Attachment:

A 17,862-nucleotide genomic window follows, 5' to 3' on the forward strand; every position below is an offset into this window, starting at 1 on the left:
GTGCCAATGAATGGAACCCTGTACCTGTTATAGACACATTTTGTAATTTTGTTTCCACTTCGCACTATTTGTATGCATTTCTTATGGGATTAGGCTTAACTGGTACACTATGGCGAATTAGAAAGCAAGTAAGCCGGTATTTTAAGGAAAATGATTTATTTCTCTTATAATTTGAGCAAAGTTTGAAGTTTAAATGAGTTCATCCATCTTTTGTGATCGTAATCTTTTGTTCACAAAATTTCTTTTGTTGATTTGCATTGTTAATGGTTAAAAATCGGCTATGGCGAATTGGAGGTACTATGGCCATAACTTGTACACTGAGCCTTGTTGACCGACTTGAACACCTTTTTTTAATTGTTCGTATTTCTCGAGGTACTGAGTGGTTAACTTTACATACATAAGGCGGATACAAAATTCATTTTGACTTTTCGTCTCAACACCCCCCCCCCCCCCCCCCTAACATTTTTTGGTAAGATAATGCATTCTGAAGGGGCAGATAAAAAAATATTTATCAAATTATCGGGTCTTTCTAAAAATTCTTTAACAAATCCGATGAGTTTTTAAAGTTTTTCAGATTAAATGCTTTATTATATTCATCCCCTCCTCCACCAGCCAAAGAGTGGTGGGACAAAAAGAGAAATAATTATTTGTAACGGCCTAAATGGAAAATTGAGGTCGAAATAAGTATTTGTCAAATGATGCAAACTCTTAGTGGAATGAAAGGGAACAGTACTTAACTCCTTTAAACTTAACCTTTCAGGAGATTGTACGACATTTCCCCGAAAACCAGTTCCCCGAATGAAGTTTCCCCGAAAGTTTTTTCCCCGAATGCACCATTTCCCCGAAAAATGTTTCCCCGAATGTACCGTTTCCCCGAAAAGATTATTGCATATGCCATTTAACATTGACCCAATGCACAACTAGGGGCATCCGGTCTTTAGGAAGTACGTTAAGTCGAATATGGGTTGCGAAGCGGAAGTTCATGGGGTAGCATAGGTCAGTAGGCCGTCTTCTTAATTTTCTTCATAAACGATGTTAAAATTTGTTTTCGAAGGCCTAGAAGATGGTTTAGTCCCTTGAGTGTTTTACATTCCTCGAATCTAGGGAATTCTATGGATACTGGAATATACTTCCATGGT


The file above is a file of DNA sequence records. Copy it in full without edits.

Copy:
A 17,862-nucleotide genomic window follows, 5' to 3' on the forward strand; every position below is an offset into this window, starting at 1 on the left:
GTGCCAATGAATGGAACCCTGTACCTGTTATAGACACATTTTGTAATTTTGTTTCCACTTCGCACTATTTGTATGCATTTCTTATGGGATTAGGCTTAACTGGTACACTATGGCGAATTAGAAAGCAAGTAAGCCGGTATTTTAAGGAAAATGATTTATTTCTCTTATAATTTGAGCAAAGTTTGAAGTTTAAATGAGTTCATCCATCTTTTGTGATCGTAATCTTTTGTTCACAAAATTTCTTTTGTTGATTTGCATTGTTAATGGTTAAAAATCGGCTATGGCGAATTGGAGGTACTATGGCCATAACTTGTACACTGAGCCTTGTTGACCGACTTGAACACCTTTTTTTAATTGTTCGTATTTCTCGAGGTACTGAGTGGTTAACTTTACATACATAAGGCGGATACAAAATTCATTTTGACTTTTCGTCTCAACACCCCCCCCCCCCCCCCCCTAACATTTTTTGGTAAGATAATGCATTCTGAAGGGGCAGATAAAAAAATATTTATCAAATTATCGGGTCTTTCTAAAAATTCTTTAACAAATCCGATGAGTTTTTAAAGTTTTTCAGATTAAATGCTTTATTATATTCATCCCCTCCTCCACCAGCCAAAGAGTGGTGGGACAAAAAGAGAAATAATTATTTGTAACGGCCTAAATGGAAAATTGAGGTCGAAATAAGTATTTGTCAAATGATGCAAACTCTTAGTGGAATGAAAGGGAACAGTACTTAACTCCTTTAAACTTAACCTTTCAGGAGATTGTACGACATTTCCCCGAAAACCAGTTCCCCGAATGAAGTTTCCCCGAAAGTTTTTTCCCCGAATGCACCATTTCCCCGAAAAATGTTTCCCCGAATGTACCGTTTCCCCGAAAAGATTATTGCATATGCCATTTAACATTGACCCAATGCACAACTAGGGGCATCCGGTCTTTAGGAAGTACGTTAAGTCGAATATGGGTTGCGAAGCGGAAGTTCATGGGGTAGCATAGGTCAGTAGGCCGTCTTCTTAATTTTCTTCATAAACGATGTTAAAATTTGTTTTCGAAGGCCTAGAAGATGGTTTAGTCCCTTGAGTGTTTTACATTCCTCGAATCTAGGGAATTCTATGGATACTGGAATATACTTCCATGGT